Nearly six years ago I was blessed with the best Christmas gift a woman can ask for. My baby girl. She’s beautiful, loving, smart, silly, full of energy, and has a heart of gold. My life would not be complete without her. Throughout my pregnancy with her I took care of myself. I went to all my prenatal appointments, took it easy on the cleaning and cooking, rested as much as I could. I milked every bit of my pregnancy rights possible. The nature of my body and hereditary genetics however, did not allow me to complete my third trimester.35 weeks into my first pregnancy, my water bag broke! 7 o’clock in the morning (the day after my baby shower and my second day off for maternity leave), my body said no more.
As you can probably imagine, we were worried; my husband more than I. Thank goodness both baby and I were fine. She was in place, my contractions grew quick, and by 6pm she was born weighing 5 pounds even. She stayed with me in the hospital room the first day, but by the next day the pediatrician did not feel she was ready to go home. Her new home for the next nine days were in an incubator in the hospital. Those were the hardest nine days of my life as a new Mama. I cried every night, but as the doctor explained to me, it’s necessary to take these extra precautions because of her still underdeveloped lungs and high levels of bilirubin.
Long story short, (months later) I went back to work, she started daycare at the preschool center I was working at, and from then on she was always sick. As a preschool Teacher myself I understood and knew very well she would get sick. All kids do. Especially in the infant room! But never did I imagine how hard it would be to have and see her sick for so long. Out of the two months she was in daycare, she was well for less than two weeks during that time. Finally after having developed bronchiolitis the doctor informed me about RSV (Respiratory Syncytial Virus), and that was my cue to get her out of daycare.
My job was already on the line for having missed so much work to stay home with her, we were tired all the time, she was miserable, I was miserable, and I felt guilty everyday that she was in daycare sick. It was horrible. Each week thereafter, her health improved. And each week that passed was one less albuterol nebulizer treatment. The antibiotics stopped, she started eating better, and she’s never had more than a cold since then. Those first few months in daycare were a wake-up call to how fragile my premature baby was. I underestimated how bad her health would get by not giving her that extra time to develop her lungs and immune system. Three years later, my second baby was born (also premature; born at 34 weeks). I’m still a stay-at-home-mom, and he has only had three colds in 2+ years; and unlike my daughter, he was given a steroid drug while in the NICU to help his lungs develop faster.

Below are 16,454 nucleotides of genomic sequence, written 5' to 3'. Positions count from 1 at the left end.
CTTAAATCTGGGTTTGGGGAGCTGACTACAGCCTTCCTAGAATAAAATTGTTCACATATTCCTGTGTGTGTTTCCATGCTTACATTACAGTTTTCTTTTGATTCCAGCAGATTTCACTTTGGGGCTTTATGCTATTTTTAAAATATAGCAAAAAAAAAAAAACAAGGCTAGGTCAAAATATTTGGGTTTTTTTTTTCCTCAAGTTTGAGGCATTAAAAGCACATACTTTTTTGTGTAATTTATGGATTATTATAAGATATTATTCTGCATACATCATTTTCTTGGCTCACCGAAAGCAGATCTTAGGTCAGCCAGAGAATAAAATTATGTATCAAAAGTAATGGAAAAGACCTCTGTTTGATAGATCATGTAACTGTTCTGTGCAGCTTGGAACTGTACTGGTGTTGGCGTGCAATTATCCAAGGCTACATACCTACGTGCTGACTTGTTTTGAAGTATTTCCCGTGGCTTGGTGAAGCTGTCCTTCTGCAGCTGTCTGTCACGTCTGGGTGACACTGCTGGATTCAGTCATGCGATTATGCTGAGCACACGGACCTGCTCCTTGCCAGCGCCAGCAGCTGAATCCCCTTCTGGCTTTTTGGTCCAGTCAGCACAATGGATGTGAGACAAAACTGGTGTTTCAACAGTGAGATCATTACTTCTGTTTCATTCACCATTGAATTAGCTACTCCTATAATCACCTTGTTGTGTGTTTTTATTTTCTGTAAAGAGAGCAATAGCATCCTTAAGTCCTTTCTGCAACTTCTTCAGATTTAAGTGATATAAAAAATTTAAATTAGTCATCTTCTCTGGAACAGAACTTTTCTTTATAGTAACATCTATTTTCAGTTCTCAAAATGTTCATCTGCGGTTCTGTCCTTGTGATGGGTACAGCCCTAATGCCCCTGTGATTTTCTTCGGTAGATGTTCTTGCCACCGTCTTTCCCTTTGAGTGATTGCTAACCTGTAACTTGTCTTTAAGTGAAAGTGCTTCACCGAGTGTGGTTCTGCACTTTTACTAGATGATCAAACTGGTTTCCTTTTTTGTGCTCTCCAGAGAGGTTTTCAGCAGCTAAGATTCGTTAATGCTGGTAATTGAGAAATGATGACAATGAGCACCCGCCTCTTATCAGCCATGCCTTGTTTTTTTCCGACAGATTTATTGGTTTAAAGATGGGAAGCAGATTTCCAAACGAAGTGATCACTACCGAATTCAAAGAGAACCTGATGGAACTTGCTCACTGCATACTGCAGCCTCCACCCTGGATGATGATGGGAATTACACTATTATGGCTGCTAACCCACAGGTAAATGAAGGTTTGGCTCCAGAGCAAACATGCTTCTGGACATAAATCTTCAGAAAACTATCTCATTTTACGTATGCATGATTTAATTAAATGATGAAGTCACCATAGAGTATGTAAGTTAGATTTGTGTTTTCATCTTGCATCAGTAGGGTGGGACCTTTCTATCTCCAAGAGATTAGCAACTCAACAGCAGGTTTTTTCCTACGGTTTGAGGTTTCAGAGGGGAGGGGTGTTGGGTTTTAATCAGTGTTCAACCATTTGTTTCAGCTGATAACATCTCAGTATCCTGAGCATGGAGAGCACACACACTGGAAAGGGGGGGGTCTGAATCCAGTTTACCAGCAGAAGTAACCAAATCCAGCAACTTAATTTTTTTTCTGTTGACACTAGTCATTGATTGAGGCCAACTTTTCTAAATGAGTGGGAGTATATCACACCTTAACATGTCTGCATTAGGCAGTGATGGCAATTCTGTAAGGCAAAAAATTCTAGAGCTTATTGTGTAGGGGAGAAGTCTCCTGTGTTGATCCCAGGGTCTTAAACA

The risks of RSV are real and can be devastating to the health of a premature baby. Trust me, you don’t want to take ANY chances that you can control. Learn the facts about RSV and the precautions you need to take, especially for babies born before 37 weeks. I beg you, take care of those babies. Educate others who are unaware if you have to. November 17th is World Prematurity Day and marks the first month of RSV season. If you know anyone having a baby or has recently had a baby, please study the facts below provided by MedImmune and share them.
What is RSV? RSV is a contagious respiratory virus that may infect a persons lungs and breathing passages. It spreads rapidly among children. While most will recover in 1 to 2 weeks, even after recovery, infants and children can continue to spread the virus for 1 to 3 weeks. For premature babies, RSV can lead to serious lung infections such as pneumonia and/or bronchiolitis (swelling of the lower airways).
Key RSV facts:
RSV occurs in epidemics each year, typically from November through March, though it can vary by geography and year-to-year.
RSV disease is the leading cause of hospitalization for babies during their first year of life in the United States, with approximately 125,000 hospitalizations and and up to 400 infant deaths per year.
RSV disease is responsible for one of every 13 pediatrician visits and one of every 38 trips to the ER in children under the age of five.
Despite being so common, many parents aren’t aware of RSV; in fact, one third of mothers have never heard of the virus.
How can I help protect my baby from RSV?RSV is very contagious and can be spread easily through touching, sneezing, and coughing. Additionally, the virus can live on the skin and surfaces for hours. There is no treatment for RSV disease once it’s contracted, so prevention is critical. To help minimize the spread of RSV disease, all parents should:
Wash their hands and ask others to do the same
Keep toys, clothes, blankets and sheets clean
Avoid crowds and other young children during RSV season
Never let anyone smoke around your baby
Steer clear of people who are sick or who have recently been sick
Speak to your child’s pediatrician to determine if your baby is at high risk for RSV disease, and if so, what additional steps may be recommended. For more information about RSV and prevention, visitwww.RSVprotection.com.